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Initial Look...!

When time allows I will write up a full review and range report on this classic English air rifle but as so many of my friends have asked to see photographs I thought I would post a couple here so all could get an initial look.  The rifle is a series three (mid 1930’s) Webley & Scott MkII Service Air Rifle.  It comes in its original box with ‘two’ original barrels (numbered to the gun) in .177 & .22 calibre.  It also has its original and very rare carry case.  It is shown here with some period accessories which include an (empty) tin of .177 pellets and an original instruction manual (2nd edition).

I did get time to run just a hand full of shots (177) through the rifle and was very impressed with the accuracy, power and ease of shooting.  Make no mistake this vintage air rifle is a total joy to shoot.  Please be patient with this page, I will do my best to get it finished asap but in the mean time here are a couple of photographs for your enjoyment.  As always if you have any comments or feedback I’m happy to hear from you.

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The English gunmakers of Webely & Scott first ventured into the air-gun market in 1924 with their patented over-barreled spring piston MkI air-pistol.  A year later in 1925, they launched their MkI Air-Rifle which was based on the same concept and in many ways was a scaled up version of the pistol.  This early rifle, although well built, fell short and was no match for such established rifles as those produced by BSA (British Small Arms) which had already set the standard for power, accuracy and reliability.  As a result the Webley & Scott MkI was short lived and is now something of a rarity.  It is thought that only around 1,500 units were produced, as the highest serial number yet recorded is slightly under this number.  In order to make the rifle more competitive a redesign was undertaken.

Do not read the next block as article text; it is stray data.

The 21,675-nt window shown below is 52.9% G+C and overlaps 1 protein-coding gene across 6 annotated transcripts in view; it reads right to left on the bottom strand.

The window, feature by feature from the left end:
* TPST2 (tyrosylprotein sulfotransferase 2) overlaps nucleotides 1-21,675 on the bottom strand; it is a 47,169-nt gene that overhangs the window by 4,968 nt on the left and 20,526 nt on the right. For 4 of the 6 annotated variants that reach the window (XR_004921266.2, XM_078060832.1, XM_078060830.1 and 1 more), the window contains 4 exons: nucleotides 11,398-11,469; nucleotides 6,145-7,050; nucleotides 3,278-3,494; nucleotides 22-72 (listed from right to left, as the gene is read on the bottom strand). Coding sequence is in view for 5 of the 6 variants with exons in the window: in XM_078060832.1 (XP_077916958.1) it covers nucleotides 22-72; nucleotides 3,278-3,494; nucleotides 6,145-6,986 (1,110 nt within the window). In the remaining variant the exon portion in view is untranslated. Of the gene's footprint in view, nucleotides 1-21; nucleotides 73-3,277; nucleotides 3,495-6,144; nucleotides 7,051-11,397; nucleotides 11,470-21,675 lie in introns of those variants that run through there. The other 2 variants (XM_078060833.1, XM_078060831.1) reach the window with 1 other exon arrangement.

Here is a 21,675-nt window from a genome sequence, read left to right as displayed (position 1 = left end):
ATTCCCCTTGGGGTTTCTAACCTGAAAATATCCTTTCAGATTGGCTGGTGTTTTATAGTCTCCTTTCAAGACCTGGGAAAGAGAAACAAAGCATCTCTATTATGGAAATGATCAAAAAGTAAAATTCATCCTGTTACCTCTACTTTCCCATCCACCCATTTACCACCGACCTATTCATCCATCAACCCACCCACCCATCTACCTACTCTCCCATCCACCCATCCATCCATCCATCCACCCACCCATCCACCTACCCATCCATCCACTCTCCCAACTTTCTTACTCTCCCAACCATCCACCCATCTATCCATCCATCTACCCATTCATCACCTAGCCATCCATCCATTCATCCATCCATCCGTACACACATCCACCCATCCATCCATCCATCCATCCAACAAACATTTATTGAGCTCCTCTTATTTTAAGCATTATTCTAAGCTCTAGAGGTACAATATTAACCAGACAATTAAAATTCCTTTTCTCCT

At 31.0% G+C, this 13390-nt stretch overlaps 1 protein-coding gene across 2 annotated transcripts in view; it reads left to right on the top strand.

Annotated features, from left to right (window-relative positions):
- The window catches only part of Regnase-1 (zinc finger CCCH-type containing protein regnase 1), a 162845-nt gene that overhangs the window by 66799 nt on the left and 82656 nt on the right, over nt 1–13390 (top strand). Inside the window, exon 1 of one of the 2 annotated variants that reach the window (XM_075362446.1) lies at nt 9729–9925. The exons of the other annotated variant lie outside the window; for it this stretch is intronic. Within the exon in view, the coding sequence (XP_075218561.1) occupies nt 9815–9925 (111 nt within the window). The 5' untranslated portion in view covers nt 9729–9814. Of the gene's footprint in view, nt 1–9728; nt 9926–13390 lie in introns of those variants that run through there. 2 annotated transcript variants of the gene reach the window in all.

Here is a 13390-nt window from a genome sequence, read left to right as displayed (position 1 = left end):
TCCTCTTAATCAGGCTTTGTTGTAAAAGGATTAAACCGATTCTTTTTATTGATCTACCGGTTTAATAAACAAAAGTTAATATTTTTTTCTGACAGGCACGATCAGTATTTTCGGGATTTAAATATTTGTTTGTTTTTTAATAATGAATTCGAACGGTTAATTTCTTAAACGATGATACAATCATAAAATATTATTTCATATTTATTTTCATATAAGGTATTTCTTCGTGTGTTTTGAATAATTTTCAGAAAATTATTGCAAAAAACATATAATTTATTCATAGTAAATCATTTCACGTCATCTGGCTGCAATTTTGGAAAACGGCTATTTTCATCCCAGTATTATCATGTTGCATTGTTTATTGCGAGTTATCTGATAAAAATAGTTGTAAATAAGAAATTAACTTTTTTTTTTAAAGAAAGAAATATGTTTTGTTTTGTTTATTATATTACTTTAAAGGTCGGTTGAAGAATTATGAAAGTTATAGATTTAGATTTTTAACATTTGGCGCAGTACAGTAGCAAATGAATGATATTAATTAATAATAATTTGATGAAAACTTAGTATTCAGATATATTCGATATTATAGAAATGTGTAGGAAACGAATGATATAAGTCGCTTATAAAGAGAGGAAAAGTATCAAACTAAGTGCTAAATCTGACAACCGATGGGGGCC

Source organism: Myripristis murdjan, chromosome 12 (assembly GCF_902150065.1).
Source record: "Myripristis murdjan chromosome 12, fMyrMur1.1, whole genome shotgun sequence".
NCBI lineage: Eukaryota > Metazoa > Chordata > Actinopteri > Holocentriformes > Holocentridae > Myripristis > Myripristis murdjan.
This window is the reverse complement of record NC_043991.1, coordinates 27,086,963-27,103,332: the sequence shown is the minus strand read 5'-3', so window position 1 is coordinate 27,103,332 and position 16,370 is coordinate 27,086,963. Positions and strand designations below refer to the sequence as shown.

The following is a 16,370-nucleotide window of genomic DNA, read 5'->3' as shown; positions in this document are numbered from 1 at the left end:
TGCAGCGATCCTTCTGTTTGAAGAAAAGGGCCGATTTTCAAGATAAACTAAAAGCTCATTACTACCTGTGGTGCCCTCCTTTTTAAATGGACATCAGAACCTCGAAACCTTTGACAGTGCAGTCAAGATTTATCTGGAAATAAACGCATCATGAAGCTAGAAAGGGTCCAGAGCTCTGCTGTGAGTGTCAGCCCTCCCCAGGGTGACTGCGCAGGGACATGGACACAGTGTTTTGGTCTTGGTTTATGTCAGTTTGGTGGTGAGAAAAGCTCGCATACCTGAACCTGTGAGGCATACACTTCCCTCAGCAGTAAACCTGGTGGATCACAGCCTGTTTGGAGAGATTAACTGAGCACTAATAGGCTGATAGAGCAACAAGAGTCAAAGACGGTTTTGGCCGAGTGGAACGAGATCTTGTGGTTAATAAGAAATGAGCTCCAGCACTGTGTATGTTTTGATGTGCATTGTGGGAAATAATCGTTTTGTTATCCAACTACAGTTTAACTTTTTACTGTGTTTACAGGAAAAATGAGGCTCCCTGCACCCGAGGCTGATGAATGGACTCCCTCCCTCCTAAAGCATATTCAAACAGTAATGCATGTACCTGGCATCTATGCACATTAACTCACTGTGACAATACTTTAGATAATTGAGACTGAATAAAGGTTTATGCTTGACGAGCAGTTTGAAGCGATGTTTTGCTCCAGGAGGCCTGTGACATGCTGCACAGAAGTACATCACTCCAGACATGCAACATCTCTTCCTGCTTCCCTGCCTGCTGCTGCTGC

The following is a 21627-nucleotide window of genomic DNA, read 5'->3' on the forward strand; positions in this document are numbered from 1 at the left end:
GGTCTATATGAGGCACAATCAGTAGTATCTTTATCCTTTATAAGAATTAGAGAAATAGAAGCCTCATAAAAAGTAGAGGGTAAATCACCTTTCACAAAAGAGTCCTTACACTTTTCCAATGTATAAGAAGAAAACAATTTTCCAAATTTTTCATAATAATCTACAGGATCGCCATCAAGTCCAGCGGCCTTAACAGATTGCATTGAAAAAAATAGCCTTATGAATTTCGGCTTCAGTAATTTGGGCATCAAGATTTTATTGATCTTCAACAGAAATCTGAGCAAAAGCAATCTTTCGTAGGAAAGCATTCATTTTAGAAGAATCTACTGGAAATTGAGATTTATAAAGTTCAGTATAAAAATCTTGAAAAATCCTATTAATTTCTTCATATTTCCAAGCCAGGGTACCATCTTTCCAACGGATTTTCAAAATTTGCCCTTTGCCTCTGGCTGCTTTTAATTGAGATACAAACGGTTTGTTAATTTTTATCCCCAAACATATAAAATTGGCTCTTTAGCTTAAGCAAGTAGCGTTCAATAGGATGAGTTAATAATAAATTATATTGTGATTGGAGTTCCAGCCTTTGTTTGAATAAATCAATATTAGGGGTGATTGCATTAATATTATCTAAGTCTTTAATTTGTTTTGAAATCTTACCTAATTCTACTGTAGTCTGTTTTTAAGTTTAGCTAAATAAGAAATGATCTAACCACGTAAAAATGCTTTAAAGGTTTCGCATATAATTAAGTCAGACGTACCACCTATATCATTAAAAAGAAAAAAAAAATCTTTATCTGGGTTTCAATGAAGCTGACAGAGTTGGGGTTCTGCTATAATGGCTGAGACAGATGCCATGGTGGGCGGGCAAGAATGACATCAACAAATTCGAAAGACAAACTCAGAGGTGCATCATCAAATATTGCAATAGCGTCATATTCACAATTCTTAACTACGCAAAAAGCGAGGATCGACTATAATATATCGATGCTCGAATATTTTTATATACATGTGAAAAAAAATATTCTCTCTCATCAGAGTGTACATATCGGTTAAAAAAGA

In 1932 the Webley & Scott MkII Service Air-Rifle was introduced.  Although the basic concept was retained the resulting new and updated design was a vast improvement and set the stage for a long standing reputation in fine air-rifles.  In comparison to its competitors the Webley & Scott Service Air Rifle MkII was unique in a number of respects and as previously mentioned Webley had scaled up their original pistol design and on this occasion to much greater success.   The design consisted of a spring-piston which was compressed by using the barrel as a leave.  The spring-piston was compressed forward and away from the action.  When released by the trigger this resulted in the piston moving backwards and towards the shooter, giving the impression of mild recoil rather like a small calibre cartridge rifle.  Another unique feature of the Webley air-rifle was that with the depression of a button the barrel was instantly removed.  This had two very important benefits.  Firstly one could ‘break down’ the rifle for easy storage or transport.  Secondly and just as important it became possible to ‘change calibers’ at a moment’s notice.  The rifle was initially offered in .177 and .22 calibers, however sometime late in the 1930’s a .25 caliber option was made available.  So in theory one could have one rifle that could be easily converted to shoot ‘three’ different calibers!

The MkII was made continuously from 1932 up to the start of WWII, 1939.  With constant refinement and subtle changes to the design it is possible to categorize five variations and these are described by collectors as Series 1-5.  In Christopher Thrale’s superb book ‘Webely Air Rifles 1925-2005’ he comments that some were even assembled during the war from parts. 

It was possible to purchase the MkII with multiple barrels and also cased examples are known, both of which are exceptionally rare.

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